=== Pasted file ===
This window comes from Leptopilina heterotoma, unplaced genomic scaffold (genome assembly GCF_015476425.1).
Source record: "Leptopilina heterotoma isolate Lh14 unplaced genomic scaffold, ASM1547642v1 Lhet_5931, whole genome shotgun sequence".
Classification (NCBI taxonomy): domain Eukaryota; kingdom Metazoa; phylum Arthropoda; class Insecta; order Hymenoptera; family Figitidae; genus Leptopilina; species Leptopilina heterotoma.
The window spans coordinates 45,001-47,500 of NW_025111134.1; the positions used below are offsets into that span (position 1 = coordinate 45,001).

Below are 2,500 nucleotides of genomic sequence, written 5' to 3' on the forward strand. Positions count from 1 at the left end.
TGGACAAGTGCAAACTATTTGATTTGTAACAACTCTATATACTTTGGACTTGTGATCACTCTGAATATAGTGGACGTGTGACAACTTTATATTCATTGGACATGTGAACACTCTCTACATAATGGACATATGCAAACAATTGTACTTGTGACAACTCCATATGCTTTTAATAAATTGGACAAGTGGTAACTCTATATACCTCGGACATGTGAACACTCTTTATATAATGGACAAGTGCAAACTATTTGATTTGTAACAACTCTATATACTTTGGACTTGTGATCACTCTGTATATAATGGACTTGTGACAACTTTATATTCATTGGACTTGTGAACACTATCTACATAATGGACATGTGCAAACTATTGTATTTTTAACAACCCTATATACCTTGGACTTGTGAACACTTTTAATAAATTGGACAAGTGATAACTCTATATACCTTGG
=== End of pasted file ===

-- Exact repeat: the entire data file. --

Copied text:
This window comes from Leptopilina heterotoma, unplaced genomic scaffold (genome assembly GCF_015476425.1).
Source record: "Leptopilina heterotoma isolate Lh14 unplaced genomic scaffold, ASM1547642v1 Lhet_5931, whole genome shotgun sequence".
Classification (NCBI taxonomy): domain Eukaryota; kingdom Metazoa; phylum Arthropoda; class Insecta; order Hymenoptera; family Figitidae; genus Leptopilina; species Leptopilina heterotoma.
The window spans coordinates 45,001-47,500 of NW_025111134.1; the positions used below are offsets into that span (position 1 = coordinate 45,001).

Below are 2,500 nucleotides of genomic sequence, written 5' to 3' on the forward strand. Positions count from 1 at the left end.
TGGACAAGTGCAAACTATTTGATTTGTAACAACTCTATATACTTTGGACTTGTGATCACTCTGAATATAGTGGACGTGTGACAACTTTATATTCATTGGACATGTGAACACTCTCTACATAATGGACATATGCAAACAATTGTACTTGTGACAACTCCATATGCTTTTAATAAATTGGACAAGTGGTAACTCTATATACCTCGGACATGTGAACACTCTTTATATAATGGACAAGTGCAAACTATTTGATTTGTAACAACTCTATATACTTTGGACTTGTGATCACTCTGTATATAATGGACTTGTGACAACTTTATATTCATTGGACTTGTGAACACTATCTACATAATGGACATGTGCAAACTATTGTATTTTTAACAACCCTATATACCTTGGACTTGTGAACACTTTTAATAAATTGGACAAGTGATAACTCTATATACCTTGG